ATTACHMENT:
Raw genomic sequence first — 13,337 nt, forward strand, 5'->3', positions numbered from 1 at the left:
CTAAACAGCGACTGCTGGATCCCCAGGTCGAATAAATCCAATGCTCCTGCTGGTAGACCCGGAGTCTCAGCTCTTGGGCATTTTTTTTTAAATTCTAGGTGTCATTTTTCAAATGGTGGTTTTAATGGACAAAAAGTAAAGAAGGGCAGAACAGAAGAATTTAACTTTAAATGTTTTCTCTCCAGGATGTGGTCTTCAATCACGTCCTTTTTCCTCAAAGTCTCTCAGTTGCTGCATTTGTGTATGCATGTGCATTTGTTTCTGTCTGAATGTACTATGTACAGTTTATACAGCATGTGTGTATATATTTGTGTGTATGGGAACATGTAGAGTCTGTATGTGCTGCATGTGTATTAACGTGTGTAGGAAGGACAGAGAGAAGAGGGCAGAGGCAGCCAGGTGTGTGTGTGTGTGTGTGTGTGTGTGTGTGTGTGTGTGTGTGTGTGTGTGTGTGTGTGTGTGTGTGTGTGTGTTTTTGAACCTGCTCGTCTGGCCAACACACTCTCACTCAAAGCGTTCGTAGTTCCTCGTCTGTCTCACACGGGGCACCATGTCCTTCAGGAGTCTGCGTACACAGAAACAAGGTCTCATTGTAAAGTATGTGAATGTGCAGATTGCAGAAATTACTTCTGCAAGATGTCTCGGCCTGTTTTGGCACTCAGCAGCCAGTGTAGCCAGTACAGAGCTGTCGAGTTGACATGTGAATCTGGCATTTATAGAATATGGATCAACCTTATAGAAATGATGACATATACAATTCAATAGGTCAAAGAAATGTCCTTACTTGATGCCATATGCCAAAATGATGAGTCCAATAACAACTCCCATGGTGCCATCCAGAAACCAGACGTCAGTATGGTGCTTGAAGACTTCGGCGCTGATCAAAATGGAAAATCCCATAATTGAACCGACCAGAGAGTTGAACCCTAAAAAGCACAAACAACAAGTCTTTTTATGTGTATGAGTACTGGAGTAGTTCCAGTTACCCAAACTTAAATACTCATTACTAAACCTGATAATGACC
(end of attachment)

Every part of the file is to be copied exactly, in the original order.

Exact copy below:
Raw genomic sequence first — 13,337 nt, forward strand, 5'->3', positions numbered from 1 at the left:
CTAAACAGCGACTGCTGGATCCCCAGGTCGAATAAATCCAATGCTCCTGCTGGTAGACCCGGAGTCTCAGCTCTTGGGCATTTTTTTTTAAATTCTAGGTGTCATTTTTCAAATGGTGGTTTTAATGGACAAAAAGTAAAGAAGGGCAGAACAGAAGAATTTAACTTTAAATGTTTTCTCTCCAGGATGTGGTCTTCAATCACGTCCTTTTTCCTCAAAGTCTCTCAGTTGCTGCATTTGTGTATGCATGTGCATTTGTTTCTGTCTGAATGTACTATGTACAGTTTATACAGCATGTGTGTATATATTTGTGTGTATGGGAACATGTAGAGTCTGTATGTGCTGCATGTGTATTAACGTGTGTAGGAAGGACAGAGAGAAGAGGGCAGAGGCAGCCAGGTGTGTGTGTGTGTGTGTGTGTGTGTGTGTGTGTGTGTGTGTGTGTGTGTGTGTGTGTGTGTGTGTGTGTGTGTTTTTGAACCTGCTCGTCTGGCCAACACACTCTCACTCAAAGCGTTCGTAGTTCCTCGTCTGTCTCACACGGGGCACCATGTCCTTCAGGAGTCTGCGTACACAGAAACAAGGTCTCATTGTAAAGTATGTGAATGTGCAGATTGCAGAAATTACTTCTGCAAGATGTCTCGGCCTGTTTTGGCACTCAGCAGCCAGTGTAGCCAGTACAGAGCTGTCGAGTTGACATGTGAATCTGGCATTTATAGAATATGGATCAACCTTATAGAAATGATGACATATACAATTCAATAGGTCAAAGAAATGTCCTTACTTGATGCCATATGCCAAAATGATGAGTCCAATAACAACTCCCATGGTGCCATCCAGAAACCAGACGTCAGTATGGTGCTTGAAGACTTCGGCGCTGATCAAAATGGAAAATCCCATAATTGAACCGACCAGAGAGTTGAACCCTAAAAAGCACAAACAACAAGTCTTTTTATGTGTATGAGTACTGGAGTAGTTCCAGTTACCCAAACTTAAATACTCATTACTAAACCTGATAATGACC